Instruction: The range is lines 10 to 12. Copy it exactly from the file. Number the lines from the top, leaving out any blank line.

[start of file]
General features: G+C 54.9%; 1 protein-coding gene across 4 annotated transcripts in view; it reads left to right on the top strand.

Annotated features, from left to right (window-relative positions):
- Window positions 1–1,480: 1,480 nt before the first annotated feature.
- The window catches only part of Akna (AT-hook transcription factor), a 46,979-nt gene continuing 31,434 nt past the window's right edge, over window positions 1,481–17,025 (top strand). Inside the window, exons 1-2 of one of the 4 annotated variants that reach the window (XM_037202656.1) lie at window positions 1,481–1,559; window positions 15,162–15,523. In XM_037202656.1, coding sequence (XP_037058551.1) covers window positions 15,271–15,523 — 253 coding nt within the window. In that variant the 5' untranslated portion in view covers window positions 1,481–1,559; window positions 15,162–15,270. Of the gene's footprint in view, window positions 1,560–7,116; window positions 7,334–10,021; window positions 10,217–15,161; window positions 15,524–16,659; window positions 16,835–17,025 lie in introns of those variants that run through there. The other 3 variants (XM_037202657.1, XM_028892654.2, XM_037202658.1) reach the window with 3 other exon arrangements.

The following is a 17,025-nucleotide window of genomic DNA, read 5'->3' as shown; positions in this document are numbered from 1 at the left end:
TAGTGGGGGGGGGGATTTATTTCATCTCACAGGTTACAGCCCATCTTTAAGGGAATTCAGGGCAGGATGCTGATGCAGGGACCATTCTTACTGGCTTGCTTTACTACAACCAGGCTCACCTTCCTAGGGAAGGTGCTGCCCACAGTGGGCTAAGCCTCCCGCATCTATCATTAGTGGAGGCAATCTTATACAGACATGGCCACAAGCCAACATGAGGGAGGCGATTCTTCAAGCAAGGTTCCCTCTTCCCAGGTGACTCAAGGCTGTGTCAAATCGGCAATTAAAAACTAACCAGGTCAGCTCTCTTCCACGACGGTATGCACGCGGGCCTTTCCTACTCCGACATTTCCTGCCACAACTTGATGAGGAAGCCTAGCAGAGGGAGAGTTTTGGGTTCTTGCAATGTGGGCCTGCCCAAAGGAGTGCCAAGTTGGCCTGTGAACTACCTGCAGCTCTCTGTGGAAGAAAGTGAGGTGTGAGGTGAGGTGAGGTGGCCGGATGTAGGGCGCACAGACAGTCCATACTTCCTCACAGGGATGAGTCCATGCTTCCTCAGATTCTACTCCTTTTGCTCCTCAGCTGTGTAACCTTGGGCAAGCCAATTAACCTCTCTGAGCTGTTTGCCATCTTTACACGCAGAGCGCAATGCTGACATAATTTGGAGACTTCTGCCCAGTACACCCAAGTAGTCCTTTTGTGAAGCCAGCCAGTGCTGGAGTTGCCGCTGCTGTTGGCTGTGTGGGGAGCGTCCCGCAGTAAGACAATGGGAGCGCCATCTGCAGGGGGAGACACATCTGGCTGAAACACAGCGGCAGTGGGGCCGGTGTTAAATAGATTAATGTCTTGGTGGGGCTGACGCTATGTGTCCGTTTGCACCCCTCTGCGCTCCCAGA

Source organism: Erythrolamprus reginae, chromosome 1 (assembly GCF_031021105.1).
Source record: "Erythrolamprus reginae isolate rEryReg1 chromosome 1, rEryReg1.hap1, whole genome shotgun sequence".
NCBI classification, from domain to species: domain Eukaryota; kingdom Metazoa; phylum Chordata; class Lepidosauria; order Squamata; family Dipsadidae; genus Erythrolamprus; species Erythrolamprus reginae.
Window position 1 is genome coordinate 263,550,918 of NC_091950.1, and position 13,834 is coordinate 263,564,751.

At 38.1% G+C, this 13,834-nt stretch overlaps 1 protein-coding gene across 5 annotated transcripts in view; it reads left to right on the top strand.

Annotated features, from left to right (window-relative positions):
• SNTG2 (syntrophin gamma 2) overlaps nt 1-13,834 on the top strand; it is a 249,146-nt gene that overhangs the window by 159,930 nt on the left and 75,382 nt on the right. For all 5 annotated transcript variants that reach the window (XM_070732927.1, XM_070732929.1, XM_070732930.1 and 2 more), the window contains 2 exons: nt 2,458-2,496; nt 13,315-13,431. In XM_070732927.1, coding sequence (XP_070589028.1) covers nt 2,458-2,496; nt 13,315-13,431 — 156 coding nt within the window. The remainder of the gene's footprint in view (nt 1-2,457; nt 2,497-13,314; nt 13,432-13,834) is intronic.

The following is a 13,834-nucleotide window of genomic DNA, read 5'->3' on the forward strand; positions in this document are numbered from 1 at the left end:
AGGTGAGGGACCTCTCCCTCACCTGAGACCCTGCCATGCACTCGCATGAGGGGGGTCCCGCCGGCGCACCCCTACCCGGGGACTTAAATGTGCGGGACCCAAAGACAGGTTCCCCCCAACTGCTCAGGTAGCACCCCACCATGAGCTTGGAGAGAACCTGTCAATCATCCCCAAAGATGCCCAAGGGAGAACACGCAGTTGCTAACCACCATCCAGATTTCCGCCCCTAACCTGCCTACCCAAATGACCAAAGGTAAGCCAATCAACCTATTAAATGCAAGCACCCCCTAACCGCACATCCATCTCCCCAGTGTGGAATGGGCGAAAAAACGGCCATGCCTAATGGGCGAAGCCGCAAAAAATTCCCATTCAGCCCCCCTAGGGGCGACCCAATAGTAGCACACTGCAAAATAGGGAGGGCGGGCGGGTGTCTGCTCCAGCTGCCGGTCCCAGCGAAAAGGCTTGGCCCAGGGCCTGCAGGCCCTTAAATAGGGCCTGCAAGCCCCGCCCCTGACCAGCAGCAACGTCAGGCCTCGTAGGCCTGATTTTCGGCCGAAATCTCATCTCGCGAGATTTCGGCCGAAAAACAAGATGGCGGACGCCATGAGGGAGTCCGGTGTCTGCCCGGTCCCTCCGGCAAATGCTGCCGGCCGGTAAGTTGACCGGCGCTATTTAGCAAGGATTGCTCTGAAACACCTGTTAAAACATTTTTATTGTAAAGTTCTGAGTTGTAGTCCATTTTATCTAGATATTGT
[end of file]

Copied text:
Window position 1 is genome coordinate 263,550,918 of NC_091950.1, and position 13,834 is coordinate 263,564,751.

At 38.1% G+C, this 13,834-nt stretch overlaps 1 protein-coding gene across 5 annotated transcripts in view; it reads left to right on the top strand.

Annotated features, from left to right (window-relative positions):